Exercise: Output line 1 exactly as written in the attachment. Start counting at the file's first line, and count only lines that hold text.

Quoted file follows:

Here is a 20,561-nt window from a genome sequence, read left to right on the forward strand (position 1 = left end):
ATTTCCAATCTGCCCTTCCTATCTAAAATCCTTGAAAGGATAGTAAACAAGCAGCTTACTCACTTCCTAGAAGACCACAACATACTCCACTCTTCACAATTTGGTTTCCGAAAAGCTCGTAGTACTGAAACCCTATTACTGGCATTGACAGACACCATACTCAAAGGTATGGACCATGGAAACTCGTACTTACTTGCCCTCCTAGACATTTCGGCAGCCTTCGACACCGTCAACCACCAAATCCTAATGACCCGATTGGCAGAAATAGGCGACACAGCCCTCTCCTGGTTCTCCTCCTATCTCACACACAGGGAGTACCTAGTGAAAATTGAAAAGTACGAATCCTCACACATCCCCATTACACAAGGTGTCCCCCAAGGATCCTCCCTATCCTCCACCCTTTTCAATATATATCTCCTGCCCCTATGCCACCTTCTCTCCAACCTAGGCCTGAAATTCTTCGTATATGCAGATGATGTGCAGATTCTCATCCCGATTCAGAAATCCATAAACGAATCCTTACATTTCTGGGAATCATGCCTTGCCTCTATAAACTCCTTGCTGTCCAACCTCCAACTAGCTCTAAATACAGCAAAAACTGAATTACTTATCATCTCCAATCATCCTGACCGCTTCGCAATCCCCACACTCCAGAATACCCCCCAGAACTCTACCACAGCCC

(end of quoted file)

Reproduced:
Here is a 20,561-nt window from a genome sequence, read left to right on the forward strand (position 1 = left end):